A few weeks ago I took a vacation from work. Rather than go anywhere, I stayed in town and decided to visit all of the restaurants I’ve been meaning to go to, but keep putting off. I went to eight restaurants in six days, and almost every meal was great. At the top of my list was Northern Spy Food Co., in the East Village. Northern Spy is a seasonal, market-driven restaurant, and the dishes I ate were a great bridge between summer and fall, food-wise.
At the top of the page you see one of the appetizer specials of the day, papardelle with cherry tomato sauce and capers. There was no visible sign of tomatoes, but as the dish arrived the unmistakable aroma of fresh tomatoes wafted up from the bowl. The tomatoes were blended into the sauce, which stuck to the freshly made pasta beautifully. And that pasta — slippery, slightly chewy… it was wonderful. Little chunks of zucchini added more texture to the dish. As you might imagine, this was a great expression of summer cooking.
Representing fall was my entree, polenta with wild mushrooms and baked eggs. Everything on this plate was perfectly cooked and nicely balanced. The creamy polenta matched with the chewy mushrooms, and the eggs added extra richness to the entire dish. I didn’t know it at the time, but it was the first of many egg dishes I ate that week.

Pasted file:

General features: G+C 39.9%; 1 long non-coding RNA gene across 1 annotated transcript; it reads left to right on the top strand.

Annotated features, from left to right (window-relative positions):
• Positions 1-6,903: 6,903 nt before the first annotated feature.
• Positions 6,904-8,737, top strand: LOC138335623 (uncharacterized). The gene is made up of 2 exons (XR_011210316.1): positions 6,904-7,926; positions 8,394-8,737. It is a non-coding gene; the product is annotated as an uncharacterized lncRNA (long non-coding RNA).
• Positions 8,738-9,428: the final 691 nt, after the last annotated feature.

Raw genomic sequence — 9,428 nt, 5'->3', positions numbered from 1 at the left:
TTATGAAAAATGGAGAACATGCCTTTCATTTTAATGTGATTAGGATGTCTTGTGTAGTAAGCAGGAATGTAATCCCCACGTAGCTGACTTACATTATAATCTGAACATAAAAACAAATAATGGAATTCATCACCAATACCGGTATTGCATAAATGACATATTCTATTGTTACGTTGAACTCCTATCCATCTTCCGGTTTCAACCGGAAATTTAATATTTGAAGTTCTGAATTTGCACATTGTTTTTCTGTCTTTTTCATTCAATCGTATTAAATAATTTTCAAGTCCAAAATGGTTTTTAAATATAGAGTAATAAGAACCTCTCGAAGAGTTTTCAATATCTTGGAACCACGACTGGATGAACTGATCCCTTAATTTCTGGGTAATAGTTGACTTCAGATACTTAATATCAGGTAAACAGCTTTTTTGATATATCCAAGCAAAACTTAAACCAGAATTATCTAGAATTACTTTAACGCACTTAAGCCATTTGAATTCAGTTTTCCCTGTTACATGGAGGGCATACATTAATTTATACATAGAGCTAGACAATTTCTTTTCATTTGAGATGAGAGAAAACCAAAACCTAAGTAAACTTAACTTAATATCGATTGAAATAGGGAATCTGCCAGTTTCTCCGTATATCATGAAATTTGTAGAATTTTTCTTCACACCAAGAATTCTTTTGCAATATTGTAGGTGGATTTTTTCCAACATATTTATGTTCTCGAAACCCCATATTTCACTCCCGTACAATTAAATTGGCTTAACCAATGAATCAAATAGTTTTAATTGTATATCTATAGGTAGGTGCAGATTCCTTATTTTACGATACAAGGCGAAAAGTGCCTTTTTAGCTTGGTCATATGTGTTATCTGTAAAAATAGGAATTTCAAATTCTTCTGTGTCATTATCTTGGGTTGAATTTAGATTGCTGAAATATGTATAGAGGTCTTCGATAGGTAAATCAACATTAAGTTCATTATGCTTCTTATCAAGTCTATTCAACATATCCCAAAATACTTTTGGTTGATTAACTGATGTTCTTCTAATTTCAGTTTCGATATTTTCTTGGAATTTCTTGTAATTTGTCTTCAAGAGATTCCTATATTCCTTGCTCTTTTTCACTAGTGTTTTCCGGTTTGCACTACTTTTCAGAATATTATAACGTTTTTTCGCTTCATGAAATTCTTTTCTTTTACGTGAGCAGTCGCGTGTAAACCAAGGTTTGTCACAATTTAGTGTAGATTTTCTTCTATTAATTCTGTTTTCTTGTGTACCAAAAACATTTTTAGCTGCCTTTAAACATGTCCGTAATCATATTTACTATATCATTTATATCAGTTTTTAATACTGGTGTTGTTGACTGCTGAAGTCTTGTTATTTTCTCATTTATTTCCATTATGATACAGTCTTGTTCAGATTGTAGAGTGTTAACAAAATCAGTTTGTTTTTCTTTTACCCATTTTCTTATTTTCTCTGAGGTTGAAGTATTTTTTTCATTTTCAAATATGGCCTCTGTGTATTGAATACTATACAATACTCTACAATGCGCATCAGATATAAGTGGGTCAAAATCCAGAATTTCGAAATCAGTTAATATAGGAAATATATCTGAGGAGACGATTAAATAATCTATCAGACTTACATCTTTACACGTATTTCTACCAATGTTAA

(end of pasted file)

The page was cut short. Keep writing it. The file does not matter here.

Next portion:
The only dish I wasn’t crazy about was my dessert, a plum cake topped with a sage-plum sorbet. There was no plum flavor anywhere in the dish, and I would have appreciated it if the cake had been at least slightly warm instead of cold. Even the almond creme anglais, delicious as it was, couldn’t elevate the dessert to anything special.
Northern Spy was one of the most expensive meals I had that week, but it was worth it (except for the dessert, I could have skipped that). The homemade pasta was so good that I’m still thinking about it almost a month later. I’m looking forward to my next visit to Northern Spy; I can’t wait to see what they’ll be doing for winter.